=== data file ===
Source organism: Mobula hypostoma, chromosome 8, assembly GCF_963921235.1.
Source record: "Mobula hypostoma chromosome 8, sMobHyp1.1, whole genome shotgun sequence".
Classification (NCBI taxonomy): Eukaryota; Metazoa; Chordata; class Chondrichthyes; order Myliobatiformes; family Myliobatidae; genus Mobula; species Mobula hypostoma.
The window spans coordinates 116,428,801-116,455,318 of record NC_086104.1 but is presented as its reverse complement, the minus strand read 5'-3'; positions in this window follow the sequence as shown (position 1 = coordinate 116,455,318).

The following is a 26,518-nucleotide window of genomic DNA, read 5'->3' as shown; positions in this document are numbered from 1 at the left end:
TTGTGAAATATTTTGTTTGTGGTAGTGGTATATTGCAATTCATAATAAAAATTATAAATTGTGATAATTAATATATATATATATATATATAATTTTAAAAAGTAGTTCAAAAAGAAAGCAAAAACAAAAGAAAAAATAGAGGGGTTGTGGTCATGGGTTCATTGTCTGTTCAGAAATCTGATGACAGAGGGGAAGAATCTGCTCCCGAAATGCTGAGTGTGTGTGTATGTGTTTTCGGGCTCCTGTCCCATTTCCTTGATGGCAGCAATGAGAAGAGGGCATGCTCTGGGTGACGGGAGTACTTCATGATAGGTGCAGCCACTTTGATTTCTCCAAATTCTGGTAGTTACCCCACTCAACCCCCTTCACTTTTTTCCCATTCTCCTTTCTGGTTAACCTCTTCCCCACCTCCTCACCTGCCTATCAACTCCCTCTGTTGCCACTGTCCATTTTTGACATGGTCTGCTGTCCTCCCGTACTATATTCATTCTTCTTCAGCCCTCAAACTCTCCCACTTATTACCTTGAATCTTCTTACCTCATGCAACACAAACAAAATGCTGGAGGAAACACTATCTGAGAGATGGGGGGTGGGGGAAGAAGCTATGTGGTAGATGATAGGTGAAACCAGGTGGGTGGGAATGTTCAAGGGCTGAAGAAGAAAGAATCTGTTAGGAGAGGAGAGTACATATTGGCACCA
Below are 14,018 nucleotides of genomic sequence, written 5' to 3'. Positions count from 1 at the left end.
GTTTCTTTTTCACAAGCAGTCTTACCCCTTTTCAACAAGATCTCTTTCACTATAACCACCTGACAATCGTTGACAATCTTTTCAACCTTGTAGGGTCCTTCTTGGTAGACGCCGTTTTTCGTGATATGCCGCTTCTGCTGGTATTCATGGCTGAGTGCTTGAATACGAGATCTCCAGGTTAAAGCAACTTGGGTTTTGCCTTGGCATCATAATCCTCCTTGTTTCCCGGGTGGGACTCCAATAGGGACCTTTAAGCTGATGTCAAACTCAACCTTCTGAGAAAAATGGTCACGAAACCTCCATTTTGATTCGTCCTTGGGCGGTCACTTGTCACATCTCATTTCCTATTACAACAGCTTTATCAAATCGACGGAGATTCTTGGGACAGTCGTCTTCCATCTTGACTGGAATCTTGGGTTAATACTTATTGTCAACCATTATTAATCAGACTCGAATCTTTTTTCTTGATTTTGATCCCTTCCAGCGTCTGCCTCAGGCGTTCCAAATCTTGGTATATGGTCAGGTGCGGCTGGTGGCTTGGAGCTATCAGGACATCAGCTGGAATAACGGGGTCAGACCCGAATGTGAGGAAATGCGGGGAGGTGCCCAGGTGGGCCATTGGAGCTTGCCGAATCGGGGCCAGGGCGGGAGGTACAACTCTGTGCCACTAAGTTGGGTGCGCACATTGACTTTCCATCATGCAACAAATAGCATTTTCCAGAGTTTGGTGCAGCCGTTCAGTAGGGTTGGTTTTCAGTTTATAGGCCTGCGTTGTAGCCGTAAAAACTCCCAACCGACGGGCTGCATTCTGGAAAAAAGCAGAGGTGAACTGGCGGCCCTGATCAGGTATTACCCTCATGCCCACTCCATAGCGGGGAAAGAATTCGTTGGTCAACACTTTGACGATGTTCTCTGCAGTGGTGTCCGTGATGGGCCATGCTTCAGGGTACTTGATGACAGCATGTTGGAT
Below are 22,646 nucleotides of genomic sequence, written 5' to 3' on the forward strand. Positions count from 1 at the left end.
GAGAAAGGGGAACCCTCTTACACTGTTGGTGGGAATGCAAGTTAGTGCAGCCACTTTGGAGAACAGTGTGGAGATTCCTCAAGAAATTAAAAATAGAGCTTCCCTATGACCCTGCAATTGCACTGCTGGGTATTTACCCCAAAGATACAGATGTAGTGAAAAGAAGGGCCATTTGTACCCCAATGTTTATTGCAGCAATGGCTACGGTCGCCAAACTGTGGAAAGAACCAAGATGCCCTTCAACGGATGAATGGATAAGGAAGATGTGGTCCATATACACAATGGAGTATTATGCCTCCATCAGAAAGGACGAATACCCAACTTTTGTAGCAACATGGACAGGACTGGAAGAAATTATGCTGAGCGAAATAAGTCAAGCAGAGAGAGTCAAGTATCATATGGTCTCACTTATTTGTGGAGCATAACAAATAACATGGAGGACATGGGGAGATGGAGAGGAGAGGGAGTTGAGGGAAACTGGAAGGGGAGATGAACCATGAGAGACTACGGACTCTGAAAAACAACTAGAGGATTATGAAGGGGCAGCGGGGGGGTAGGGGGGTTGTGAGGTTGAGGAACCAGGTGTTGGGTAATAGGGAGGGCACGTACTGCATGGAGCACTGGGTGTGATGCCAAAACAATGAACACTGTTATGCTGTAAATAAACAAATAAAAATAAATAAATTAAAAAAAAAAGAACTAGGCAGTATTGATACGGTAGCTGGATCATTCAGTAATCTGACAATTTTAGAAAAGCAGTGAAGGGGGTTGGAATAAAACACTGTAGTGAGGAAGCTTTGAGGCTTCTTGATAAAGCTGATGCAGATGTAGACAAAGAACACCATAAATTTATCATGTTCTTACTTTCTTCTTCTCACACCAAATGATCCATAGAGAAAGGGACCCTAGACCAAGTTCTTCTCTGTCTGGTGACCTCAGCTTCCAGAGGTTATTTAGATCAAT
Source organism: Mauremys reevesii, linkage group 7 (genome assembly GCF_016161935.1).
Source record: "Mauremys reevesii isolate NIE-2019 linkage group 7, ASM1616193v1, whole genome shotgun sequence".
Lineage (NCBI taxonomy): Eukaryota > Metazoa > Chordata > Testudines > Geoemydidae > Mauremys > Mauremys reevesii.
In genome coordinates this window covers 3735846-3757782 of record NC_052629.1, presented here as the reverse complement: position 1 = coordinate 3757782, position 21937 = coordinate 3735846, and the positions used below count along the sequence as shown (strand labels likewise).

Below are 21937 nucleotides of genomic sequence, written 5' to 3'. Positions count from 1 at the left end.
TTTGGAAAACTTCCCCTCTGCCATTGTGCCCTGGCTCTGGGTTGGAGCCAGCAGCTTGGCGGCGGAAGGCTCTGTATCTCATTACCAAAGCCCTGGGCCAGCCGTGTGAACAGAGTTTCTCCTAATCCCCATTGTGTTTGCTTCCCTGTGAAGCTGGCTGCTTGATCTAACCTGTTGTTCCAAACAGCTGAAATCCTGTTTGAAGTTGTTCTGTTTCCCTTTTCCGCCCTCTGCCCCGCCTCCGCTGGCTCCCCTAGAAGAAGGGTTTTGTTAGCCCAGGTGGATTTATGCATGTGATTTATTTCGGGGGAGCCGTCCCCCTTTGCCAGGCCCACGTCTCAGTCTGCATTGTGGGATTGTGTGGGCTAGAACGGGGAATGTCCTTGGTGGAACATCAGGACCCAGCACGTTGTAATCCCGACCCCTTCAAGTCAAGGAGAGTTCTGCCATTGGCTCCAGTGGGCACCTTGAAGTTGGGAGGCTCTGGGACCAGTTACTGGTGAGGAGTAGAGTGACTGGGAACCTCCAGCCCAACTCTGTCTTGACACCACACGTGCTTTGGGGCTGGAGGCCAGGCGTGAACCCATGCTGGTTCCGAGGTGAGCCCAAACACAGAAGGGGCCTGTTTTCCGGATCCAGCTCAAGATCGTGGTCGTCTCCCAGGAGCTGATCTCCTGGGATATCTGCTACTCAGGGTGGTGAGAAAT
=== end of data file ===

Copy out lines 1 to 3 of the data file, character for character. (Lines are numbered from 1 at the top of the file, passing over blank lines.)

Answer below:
Source organism: Mobula hypostoma, chromosome 8, assembly GCF_963921235.1.
Source record: "Mobula hypostoma chromosome 8, sMobHyp1.1, whole genome shotgun sequence".
Classification (NCBI taxonomy): Eukaryota; Metazoa; Chordata; class Chondrichthyes; order Myliobatiformes; family Myliobatidae; genus Mobula; species Mobula hypostoma.